Adopting an unstintingly methodical approach towards the troubles and tribulations Kashmir was beset with; they treated its societal evils, cultural adversities, economic discrepancies and political travesties with an adequate strategy, foresightedness, social engineering and technology which they had brought to India to facilitate the diffusion and affluence of their Trading Establishment, the East India Company”. In Kashmir they espoused, thus, the cause of socio-economic justice by ameliorating the lot of the natives; by instilling in them the confidence they were really in need of to stand up on their own legs; by inculcating among them the spirit that encouraged them to combat oppression, exploitation and fallacy and; by adorning them with the ornament of education that equipped them with the tools, skills and attitudes indispensable to fight ignorance, backwardness and superstition. They made, thus, Kashmir’s transition from medieval to modern age possible smoothly without any trouble and, subsequently, geared up its people to aspire for a better life, for equal rights and opportunities and inspired them to chase the dreams of freedom, liberty, democracy and self-rule: the hall marks of the Western civilization.
The blessings of science and technology wouldn’t have penetrated deep into the soil of Kashmir had not the British gone there to pursue their own interests. They made their way into its territories in the middle of 19th century essentially for ensuring the wellbeing of their growing Indian Empire and the safety of their Trading Company,
Kashmir was exceedingly vital for them. Nestled in the womb of the colossal Himalayas and in close proximity of Afghanistan, it was a meeting place of the three great Empires of the East: The British, the Russians, and the Chinese. It was, therefore, strategically very crucial for the very existence, extension and augmentation of the emerging British Indian Empire. It could well protect its imperial interests against a possible foreign military adventure or political disaster from across the North West, besides offering its managers and supervisors a refreshingly delightful respite from the blazingly scorching heat of India. Also, it could be expediently used as a strategic base for the British military expansion, beyond Kashmir borders, into Central Asia.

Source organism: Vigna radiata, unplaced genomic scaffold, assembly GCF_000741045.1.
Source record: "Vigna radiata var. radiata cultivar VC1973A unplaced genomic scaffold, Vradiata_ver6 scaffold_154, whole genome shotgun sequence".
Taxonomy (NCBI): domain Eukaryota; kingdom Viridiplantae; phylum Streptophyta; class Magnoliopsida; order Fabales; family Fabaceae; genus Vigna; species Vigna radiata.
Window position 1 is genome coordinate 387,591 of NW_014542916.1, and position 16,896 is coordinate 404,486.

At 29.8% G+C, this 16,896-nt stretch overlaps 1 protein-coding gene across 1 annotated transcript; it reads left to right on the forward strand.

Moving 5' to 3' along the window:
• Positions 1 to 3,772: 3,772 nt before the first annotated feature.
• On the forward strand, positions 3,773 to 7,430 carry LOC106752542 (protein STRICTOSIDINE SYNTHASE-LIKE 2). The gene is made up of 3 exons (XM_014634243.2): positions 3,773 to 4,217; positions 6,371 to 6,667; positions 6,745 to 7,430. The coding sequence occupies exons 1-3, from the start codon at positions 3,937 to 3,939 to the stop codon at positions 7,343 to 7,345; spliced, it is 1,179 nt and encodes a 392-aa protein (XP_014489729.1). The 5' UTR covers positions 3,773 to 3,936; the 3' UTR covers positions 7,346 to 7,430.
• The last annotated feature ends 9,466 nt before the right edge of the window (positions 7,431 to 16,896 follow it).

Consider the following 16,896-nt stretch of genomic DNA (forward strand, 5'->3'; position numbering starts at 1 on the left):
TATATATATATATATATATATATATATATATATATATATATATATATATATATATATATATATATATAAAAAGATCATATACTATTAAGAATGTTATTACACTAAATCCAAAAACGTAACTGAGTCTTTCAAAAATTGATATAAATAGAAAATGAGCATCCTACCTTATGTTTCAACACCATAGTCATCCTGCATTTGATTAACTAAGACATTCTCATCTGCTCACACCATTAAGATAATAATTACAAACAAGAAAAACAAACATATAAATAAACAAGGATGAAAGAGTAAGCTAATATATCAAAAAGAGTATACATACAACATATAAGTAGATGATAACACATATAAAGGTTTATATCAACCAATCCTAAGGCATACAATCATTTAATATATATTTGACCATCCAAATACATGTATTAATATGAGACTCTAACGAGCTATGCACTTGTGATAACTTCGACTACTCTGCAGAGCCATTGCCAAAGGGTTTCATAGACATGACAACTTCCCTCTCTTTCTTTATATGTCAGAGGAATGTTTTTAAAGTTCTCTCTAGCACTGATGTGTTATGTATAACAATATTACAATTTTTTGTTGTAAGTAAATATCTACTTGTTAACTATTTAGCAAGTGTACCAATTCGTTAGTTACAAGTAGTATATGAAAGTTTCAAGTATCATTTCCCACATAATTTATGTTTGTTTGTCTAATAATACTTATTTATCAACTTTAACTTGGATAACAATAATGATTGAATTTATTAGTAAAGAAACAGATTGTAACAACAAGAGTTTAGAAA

Thus, there existed ample scope for the British Imperium to pierce through the high mountain ramparts of Kashmir and become noticeable by bringing about, incessantly, an insightful change in the attitudes of its people through a variety of good things of modern age which they brought with them into the Valley. It used Kashmir’s hard realities: the indigenous scarcity, illiteracy and poverty as a pretext for intervention and exploited these ugly features to the hilt to get, ultimately, a breathing space there. It raised an eat-splitting cry for reforms which act endeared the British to the masses, enabling them to strengthen their position considerably.
Dr. Abdul Ahad is a well-known historian of Kashmir. He presents a perspective on the Kashmir issue and talks about Kashmir’s history and individuality and personality.